After years spent pushing their way through the indie-trenches, Alkaline Trio has finally reached the top of the punk-rock heap with the release of its fifth full-length, Crimson (Vagrant). The strong and steady rise of the Chicago outfit – the band even has its own video game (www.emogame.com/alkalinetriogame.html) – can be attributed in part to the band’s nonstop sense of exploration and reinvention, both in style and sound.
"I’m happy that we experimented more with extra instrumentation," says Andriano, a passionate Chicago Cubs fan, of the new album. "Going forward with the strings and keyboards was a lot of fun. It’s a good way for us to write the same kind of songs we’ve always written, as far as the basic song structure, but keep it interesting so we don’t feel like we’re still writing the same song over and over again. Our main concern and our main goal is to make music we want to make and that’s it."
The result is a stunning, 13-track album filled to the brim with vivid lyrical imagery and hauntingly alive songwriting. "We all agree that it’s our best record," notes Andriano, speaking on behalf of fellow bandmates Matt Skiba (vocals/guitar) and Derek Grant (drums). "We’ve been able to play in front of a lot of people and we’ve sold a lot of records, but that’s not the most important thing to me," he says. "The most important thing to me is the kind of feeling I had when we finished this record. We all feel happiest about it."
As a one-time bassist for ska-punk supergroup Slapstick and later for the too-often-underrated Tuesday, Andriano is no newcomer to the pop-punk world. "Once a year or so I pop in a Slapstick record or something and check out what we were up to and, depending on my mood, I’m either really excited about it or I’m really bummed about it," he says. "Listening to myself 10 or 12 years ago is a weird experience. The difference in my voice and the difference in the way I play guitar or bass, it’s interesting.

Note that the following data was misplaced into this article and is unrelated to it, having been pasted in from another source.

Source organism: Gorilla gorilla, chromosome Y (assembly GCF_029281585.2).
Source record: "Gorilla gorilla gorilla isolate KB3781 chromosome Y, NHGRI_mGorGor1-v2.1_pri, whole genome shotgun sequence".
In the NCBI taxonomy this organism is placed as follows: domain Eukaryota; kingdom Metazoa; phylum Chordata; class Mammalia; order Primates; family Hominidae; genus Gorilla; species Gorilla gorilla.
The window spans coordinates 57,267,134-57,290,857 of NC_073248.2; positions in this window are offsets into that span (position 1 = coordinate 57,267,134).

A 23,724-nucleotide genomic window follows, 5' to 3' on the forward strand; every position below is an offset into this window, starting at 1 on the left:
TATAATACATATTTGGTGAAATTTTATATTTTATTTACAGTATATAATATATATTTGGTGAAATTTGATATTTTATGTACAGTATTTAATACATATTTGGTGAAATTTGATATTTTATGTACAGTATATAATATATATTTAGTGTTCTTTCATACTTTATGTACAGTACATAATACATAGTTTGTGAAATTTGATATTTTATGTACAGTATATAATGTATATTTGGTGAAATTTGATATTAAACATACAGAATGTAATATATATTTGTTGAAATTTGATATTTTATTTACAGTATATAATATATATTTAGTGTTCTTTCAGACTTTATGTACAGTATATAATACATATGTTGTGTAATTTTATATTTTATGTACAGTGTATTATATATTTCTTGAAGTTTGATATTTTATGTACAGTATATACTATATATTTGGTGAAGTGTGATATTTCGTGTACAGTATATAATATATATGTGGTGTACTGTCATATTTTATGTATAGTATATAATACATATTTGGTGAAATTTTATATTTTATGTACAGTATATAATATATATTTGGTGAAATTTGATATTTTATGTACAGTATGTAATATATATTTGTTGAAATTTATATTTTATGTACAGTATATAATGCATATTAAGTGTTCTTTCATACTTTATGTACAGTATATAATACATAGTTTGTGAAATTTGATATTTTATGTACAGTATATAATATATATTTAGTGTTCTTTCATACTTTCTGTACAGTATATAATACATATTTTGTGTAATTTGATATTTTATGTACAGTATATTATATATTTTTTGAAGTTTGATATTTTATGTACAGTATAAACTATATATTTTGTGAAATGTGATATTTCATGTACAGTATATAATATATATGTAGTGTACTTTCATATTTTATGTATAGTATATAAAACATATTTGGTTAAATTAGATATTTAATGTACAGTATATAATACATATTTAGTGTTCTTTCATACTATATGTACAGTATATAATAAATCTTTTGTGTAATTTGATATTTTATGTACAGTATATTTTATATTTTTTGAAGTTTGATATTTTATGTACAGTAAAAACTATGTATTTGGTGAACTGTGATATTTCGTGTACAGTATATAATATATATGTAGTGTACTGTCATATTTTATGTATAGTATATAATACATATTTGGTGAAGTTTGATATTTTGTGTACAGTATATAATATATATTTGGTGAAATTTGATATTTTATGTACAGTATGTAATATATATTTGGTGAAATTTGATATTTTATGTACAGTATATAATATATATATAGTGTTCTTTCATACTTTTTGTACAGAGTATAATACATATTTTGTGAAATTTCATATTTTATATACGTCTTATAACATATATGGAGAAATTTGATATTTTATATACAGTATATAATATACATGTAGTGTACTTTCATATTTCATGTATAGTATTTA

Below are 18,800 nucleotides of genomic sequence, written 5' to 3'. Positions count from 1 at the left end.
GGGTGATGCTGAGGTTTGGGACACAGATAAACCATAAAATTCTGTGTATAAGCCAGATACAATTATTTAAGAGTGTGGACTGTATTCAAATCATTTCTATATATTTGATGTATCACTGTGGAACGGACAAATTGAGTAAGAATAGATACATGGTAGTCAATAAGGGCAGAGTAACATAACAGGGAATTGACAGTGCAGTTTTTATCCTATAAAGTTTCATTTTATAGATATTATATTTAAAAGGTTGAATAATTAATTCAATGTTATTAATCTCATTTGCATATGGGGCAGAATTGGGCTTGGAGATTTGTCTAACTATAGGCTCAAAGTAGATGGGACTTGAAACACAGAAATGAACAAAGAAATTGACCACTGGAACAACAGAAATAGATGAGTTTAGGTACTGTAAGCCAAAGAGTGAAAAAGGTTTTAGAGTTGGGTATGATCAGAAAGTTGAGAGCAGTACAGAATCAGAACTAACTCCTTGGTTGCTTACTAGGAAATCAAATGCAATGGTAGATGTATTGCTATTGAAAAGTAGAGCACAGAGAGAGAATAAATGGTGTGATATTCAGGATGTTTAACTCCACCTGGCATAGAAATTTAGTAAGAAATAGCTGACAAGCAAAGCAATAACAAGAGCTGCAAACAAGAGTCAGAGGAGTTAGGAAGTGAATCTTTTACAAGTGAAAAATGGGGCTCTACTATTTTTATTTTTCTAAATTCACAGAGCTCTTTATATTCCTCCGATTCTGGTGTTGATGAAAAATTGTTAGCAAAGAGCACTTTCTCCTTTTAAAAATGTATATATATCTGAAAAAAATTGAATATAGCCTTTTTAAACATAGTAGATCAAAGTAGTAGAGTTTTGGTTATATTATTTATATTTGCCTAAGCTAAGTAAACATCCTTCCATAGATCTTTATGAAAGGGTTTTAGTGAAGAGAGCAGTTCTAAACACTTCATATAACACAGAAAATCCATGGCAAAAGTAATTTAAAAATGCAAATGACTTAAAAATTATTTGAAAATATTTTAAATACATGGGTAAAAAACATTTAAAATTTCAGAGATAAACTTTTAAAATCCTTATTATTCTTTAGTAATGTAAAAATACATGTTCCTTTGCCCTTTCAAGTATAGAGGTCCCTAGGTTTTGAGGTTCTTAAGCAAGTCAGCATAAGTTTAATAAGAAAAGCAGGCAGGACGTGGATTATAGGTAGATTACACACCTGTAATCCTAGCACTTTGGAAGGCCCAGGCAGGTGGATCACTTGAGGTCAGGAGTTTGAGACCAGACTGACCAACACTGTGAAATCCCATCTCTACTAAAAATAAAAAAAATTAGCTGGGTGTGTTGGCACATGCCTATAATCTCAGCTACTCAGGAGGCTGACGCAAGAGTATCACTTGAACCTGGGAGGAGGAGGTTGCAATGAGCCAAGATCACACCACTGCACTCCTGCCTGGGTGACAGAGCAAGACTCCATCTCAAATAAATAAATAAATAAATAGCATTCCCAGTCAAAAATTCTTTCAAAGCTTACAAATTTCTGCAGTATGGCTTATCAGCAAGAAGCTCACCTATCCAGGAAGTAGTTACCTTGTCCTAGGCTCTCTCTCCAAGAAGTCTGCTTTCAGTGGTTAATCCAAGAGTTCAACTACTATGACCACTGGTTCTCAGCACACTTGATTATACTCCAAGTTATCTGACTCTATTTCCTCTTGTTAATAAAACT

"I guess not really bummed," he decides. "Maybe it’s just more that I’m happy about what I’m doing now."
Sinister, horror-inspired themes and pensive, alcohol-induced lyrics of love, loss, hate and hope set the Trio apart from its saccharine pop-punk brethren. And despite the band’s inclusion on such politically minded tours as Plea for Peace and Punk Voter, the Trio refuses to be categorized.
"We’re not a political band," says Andriano. "We all have strong feelings about a lot of political, ethical and social issues, but we can be a part of those causes, which is important to us, without changing how we write songs.
"We don’t have to get onstage and preach to a bunch of people about politics and why George Bush is the worst president in American history. We’re just able to go and do our thing and hopefully be a help in some way."
For the time being, the Trio’s cycle of touring and recording continues. "We’ll be on tour for this record for months and months, well into next year," says Andriano. "We just want to be able to keep on making records and playing shows.
"And the Cubs just won a game in the bottom of the ninth on a base hit single from Aramis Ramírez. So that makes me happy," he adds.
Crimson is currently available. For more information, visit www.alkalinetrio.com.